While the student veterans were in agreement that it is important to maintain contact with other veterans, they were very diverse in the methods by which they communicate. The type of communication employed depended upon the degree to which they wanted a relationship. All of the participants used Facebook as a way to stay connected, but they also agreed that Facebook’s purpose was more for superficial contact. They described it more as an “advertising forum” or a way to “catch up” with people without really talking to them, although they agreed that it is convenient for maintaining contact with international friends. Participants discussed the distance and time constraints that prevented face-to-face contact, as well as the convenience of social media like Facebook and Twitter. They also agreed that this type of social media, although providing some degree of communication, provided a boundary that permitted superficial contact and prevented more intense, or more personal, interaction.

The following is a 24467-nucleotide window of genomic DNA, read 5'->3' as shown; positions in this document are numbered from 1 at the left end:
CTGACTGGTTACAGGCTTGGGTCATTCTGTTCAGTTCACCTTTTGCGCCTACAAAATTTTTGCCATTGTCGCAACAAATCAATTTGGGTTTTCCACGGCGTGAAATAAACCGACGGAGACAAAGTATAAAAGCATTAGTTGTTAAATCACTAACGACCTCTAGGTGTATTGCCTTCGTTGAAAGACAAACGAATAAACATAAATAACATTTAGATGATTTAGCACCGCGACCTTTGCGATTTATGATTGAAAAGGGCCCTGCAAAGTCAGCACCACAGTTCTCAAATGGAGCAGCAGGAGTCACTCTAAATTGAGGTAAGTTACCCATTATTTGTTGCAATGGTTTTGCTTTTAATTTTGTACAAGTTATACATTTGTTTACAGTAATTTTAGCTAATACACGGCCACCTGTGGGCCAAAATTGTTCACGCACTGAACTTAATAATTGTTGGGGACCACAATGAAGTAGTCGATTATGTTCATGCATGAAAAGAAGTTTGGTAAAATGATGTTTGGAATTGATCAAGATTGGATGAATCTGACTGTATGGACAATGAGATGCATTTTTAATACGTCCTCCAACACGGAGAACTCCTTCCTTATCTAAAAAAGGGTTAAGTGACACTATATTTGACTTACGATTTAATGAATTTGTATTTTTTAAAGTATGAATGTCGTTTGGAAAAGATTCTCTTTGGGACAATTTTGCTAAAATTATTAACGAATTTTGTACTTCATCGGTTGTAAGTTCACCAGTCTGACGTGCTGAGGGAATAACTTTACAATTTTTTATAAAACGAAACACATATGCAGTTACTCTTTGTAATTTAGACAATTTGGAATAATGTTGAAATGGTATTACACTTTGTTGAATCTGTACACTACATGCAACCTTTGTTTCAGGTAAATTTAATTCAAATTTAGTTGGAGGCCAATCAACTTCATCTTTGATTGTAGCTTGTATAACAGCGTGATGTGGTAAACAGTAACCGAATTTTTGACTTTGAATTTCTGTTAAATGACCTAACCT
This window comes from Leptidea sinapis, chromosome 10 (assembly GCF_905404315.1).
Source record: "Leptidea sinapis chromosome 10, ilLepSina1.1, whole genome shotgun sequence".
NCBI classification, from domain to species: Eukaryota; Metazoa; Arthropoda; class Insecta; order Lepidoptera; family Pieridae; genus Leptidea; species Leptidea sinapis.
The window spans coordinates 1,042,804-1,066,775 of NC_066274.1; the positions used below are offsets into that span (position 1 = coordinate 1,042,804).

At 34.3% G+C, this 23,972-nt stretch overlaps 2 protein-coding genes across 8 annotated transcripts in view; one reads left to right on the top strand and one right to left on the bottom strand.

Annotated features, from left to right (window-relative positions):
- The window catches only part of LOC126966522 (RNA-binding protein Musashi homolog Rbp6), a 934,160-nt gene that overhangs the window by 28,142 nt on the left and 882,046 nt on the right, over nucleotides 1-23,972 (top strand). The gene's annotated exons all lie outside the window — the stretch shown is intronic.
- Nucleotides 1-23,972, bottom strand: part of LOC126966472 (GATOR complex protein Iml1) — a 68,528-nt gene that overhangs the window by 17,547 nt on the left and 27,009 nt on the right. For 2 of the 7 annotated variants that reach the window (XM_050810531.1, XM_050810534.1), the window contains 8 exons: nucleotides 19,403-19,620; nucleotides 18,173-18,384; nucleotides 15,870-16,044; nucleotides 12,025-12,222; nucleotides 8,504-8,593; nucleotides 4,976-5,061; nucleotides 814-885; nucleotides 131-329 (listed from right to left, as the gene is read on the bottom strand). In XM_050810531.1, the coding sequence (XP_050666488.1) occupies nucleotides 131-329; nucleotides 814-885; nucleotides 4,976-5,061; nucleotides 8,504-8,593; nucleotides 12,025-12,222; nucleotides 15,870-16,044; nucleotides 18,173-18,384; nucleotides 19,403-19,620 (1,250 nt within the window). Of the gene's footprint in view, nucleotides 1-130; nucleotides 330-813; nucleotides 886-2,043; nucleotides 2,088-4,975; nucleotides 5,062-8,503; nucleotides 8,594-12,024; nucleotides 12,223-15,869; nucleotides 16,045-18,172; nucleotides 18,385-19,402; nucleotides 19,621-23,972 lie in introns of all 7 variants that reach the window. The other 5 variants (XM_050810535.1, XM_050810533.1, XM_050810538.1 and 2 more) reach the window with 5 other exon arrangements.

One aspect of communicating with other veterans is involvement in established veteran focused organisations. The participants discussed participation in various groups like the Veterans of Foreign Wars (VFW), and veteran-support groups on the university campus and in the community. For example, they stated that their commanding officers, prior to discharge, encouraged them to join the local VFW posts. It is important to stress that while two participants were active in their local VFW posts, the majority of student veterans did not participate in the VFW, primarily because they felt out of place. The participants felt that while the organisation was important for older veterans, it did not provide the necessary camaraderie and support the younger veterans craved. A male participant offered, “The reason I joined is members of the VFW are those who deployed and they can relate. So I don’t have to sit there and try to explain things to people who don’t have any idea what I’m talking about” while another admitted, “I would say I ‘m not so much engaged with that [the VFW] unless it’s going to like a Thursday drawing and drinking beers. It seems outdated to me. It’s not guys or girls that I would relate with personally.” And while a third admitted “I mean we share a little bit of stories cause, you know, we’re all war or whatever. But it’s not the same to me,” a third member underscored the idea that “They are just so different than our generation I think.”